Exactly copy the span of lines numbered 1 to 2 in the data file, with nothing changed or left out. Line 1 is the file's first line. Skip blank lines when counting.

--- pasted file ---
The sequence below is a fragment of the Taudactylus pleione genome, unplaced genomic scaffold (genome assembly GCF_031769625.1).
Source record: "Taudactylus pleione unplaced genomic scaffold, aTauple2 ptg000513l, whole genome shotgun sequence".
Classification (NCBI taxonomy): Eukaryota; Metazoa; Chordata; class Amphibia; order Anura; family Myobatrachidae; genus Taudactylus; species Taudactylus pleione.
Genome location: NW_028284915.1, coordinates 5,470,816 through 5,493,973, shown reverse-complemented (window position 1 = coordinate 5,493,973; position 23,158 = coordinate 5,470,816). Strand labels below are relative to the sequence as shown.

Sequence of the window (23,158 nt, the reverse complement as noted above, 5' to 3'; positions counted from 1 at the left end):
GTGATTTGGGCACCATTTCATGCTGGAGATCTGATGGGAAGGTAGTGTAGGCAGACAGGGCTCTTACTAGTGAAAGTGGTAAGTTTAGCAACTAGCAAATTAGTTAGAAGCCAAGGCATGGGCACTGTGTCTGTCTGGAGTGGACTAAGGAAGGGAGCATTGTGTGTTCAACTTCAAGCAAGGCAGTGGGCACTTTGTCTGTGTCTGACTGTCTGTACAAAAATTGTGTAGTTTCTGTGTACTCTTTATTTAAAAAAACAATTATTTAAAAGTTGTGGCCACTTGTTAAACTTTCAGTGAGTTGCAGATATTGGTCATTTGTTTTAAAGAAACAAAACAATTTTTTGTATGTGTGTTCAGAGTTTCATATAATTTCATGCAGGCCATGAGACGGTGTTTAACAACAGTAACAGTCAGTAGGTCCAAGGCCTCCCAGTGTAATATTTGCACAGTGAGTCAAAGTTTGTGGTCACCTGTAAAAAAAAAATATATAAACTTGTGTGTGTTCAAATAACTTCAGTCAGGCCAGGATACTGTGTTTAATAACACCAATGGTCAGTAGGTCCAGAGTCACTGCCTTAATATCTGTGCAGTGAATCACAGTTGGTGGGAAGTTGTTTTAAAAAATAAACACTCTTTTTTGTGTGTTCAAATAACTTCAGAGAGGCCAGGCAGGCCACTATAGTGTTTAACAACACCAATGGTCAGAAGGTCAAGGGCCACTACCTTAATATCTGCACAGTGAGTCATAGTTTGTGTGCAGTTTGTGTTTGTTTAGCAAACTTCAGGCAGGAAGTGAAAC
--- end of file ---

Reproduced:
The sequence below is a fragment of the Taudactylus pleione genome, unplaced genomic scaffold (genome assembly GCF_031769625.1).
Source record: "Taudactylus pleione unplaced genomic scaffold, aTauple2 ptg000513l, whole genome shotgun sequence".